The warmth of the diner greeted her like a hearty hug. The place was packed. Despite the Halloween bats and skeletons hanging on the walls and from the ceiling, she felt instantly better. It felt good to be around people, even total strangers were better than being alone with her thoughts right now. She’d spent the day in the car with her thoughts. She’d had enough. Chaos stopped and surveyed the place. It was bigger than it looked. A small entryway gave way to a large room rimmed with booths and packed with tables. It strived to honor traditional diner style with a checkerboard tile floor and red vinyl upholstery. The chrome had dimmed with age and the diner lacked luster but the place felt warm and inviting. The kitchen lay straight ahead at the end of the room. Dinners waited on the counter, a warming light keeping them hot. A couple with two young kids ate burgers. Chaos felt her heart wrench. That life wasn’t meant for her, which only made her want it more. But a hubby and two point three kids were not part of her future. She’d accepted it but it still sucked. A waitress in a white apron caught her eye and held up a finger. Chaos nodded. She turned her attention to a loud group of men seated by the door. Dead Bill’s cologne sucker punched her. Chaos gasped. A group of men at a table to her right laughed rowdily.

“Hey, just one tonight?”             

Chaos jumped at the sound of the hostess’s voice.

“You okay?”

She nodded to the woman. Just a bunch of coincidences, she told herself. The men were just enjoying themselves and cologne was just cologne. Not a ghost.

“The Halloween decorations give me the creeps too,” she said. “You want a booth or a table?”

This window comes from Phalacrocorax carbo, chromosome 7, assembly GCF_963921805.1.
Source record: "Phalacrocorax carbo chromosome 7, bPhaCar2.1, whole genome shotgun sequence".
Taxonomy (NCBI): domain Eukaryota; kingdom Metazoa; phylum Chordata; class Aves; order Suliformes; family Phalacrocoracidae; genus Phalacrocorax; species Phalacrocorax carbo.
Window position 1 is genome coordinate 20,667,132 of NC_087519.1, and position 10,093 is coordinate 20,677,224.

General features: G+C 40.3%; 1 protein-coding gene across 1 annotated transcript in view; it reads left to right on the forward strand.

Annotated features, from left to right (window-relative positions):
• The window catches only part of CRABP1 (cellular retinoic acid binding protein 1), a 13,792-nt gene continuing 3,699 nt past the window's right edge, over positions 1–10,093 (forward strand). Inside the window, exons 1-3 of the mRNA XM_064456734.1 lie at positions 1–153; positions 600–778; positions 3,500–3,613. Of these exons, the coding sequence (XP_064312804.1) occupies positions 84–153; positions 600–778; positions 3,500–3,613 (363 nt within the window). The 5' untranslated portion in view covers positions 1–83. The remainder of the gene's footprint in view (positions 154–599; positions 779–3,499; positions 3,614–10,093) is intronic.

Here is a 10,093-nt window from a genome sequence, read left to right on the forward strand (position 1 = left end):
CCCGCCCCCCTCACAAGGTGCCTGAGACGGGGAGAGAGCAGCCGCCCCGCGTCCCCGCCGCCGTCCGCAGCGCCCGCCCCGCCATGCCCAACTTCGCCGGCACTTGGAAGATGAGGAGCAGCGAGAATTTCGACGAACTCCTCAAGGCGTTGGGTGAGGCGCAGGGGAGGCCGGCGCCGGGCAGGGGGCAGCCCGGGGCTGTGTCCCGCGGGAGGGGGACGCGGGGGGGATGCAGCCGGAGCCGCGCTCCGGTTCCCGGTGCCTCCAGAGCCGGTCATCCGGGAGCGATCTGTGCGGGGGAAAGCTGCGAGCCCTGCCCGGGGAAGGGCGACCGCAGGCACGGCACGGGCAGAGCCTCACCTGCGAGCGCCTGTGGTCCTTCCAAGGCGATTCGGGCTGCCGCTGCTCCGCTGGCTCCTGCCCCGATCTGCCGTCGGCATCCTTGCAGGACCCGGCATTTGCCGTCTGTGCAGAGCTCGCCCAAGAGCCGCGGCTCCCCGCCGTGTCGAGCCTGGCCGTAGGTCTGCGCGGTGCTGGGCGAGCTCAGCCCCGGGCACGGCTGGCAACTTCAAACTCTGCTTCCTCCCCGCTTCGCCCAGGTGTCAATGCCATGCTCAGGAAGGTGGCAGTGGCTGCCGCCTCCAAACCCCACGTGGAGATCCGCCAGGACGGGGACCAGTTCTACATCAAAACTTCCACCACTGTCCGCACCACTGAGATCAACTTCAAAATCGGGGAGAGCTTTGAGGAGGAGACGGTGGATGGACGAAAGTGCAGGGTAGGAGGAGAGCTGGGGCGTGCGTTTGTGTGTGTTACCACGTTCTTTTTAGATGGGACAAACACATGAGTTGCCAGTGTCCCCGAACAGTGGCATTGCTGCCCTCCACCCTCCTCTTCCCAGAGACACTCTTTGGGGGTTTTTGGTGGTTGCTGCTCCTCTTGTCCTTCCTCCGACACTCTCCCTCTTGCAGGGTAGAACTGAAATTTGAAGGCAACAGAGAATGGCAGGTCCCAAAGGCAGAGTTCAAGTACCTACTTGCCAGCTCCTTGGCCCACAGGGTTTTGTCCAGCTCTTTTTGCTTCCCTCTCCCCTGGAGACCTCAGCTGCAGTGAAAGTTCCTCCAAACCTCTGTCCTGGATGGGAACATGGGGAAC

The men in the corner laughed again. Chills zipped up her spine. Every time they laughed, she felt a bit of her composure and sanity slip away. She didn’t want to risk causing a scene. “Sorry. Can I get something to go?”

Chaos awoke around midnight. Take-out containers littered the bedside table. Her water bottle was empty. Thirsty, she pushed out of her warm bed. She made her way to the bathroom, flipped on the light, pulled the plastic off the glass and filled it. Lifting the glass to take a drink, she looked in the mirror. Dead Bill’s face grinned back at her. The cup slid from her hand. It crashed on the counter. Water splashed the front of her t-shirt and sweat pants. Fists clenched, she whipped around to face him but he wasn’t there. She looked back at the mirror. He was gone. Vanished. “Like a ghost,” she whispered.

Climbing back into bed, Chaos pulled the covers up under her chin and wondered if she was losing her mind. Afraid to be alone with her thoughts, she turned on the television, found a nature show and fell into a restless sleep.

 

 

Chapter Seven

Just My Imagination

 

Take-out burger in hand, Chaos opened the door to her hotel room and waited. Fear tickled her spine. The dark empty room taunted her. Taking a deep breath, she forced herself to step inside. Chaos flipped on all the lights, turned on the television, and opened the curtains wide to let the late sun fill the small space.